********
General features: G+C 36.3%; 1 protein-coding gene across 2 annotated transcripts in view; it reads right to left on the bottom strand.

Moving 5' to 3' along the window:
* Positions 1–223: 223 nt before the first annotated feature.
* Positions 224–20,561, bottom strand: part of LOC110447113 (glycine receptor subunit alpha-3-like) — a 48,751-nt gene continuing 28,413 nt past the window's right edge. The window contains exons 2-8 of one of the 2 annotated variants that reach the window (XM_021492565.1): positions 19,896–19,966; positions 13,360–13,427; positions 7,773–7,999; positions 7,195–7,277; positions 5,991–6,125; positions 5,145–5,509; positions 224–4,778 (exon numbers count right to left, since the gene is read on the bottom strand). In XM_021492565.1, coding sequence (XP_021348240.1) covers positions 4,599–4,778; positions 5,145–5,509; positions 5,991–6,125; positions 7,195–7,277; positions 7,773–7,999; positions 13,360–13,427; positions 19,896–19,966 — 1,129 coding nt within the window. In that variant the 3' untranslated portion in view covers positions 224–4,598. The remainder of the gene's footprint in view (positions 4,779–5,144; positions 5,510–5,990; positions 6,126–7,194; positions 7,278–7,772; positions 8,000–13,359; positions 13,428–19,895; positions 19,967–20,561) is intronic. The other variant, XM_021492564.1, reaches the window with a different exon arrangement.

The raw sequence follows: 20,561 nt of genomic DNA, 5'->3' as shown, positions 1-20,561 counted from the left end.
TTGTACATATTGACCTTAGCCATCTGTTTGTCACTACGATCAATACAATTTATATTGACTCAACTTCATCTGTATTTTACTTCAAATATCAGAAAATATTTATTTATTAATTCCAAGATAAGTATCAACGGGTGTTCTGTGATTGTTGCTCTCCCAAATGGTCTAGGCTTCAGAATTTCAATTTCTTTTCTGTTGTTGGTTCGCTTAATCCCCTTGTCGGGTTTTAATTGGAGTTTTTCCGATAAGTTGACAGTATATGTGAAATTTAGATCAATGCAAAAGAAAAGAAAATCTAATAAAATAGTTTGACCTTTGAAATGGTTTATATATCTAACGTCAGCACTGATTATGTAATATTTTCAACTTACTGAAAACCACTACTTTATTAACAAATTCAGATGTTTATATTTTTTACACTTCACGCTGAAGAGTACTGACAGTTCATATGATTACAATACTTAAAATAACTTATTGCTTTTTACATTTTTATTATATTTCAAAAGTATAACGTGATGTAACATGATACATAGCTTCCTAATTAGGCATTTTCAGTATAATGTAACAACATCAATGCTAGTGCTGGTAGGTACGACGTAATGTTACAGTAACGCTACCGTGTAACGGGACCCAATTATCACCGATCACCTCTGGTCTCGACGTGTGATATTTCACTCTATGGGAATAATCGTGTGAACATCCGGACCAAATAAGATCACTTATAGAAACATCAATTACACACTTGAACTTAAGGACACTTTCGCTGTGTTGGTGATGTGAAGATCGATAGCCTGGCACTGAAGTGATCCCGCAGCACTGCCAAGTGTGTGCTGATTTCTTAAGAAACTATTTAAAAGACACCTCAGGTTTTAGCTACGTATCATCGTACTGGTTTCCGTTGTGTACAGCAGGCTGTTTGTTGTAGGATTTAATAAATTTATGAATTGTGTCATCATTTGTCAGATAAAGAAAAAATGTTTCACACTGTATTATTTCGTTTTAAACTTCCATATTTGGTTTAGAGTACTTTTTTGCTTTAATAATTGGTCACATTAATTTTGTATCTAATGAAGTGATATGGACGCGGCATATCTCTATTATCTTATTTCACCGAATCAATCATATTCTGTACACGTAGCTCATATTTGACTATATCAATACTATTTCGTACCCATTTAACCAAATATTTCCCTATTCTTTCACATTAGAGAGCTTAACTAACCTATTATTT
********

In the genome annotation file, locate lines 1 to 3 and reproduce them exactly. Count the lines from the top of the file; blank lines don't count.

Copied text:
General features: G+C 36.3%; 1 protein-coding gene across 2 annotated transcripts in view; it reads right to left on the bottom strand.

Moving 5' to 3' along the window:
* Positions 1–223: 223 nt before the first annotated feature.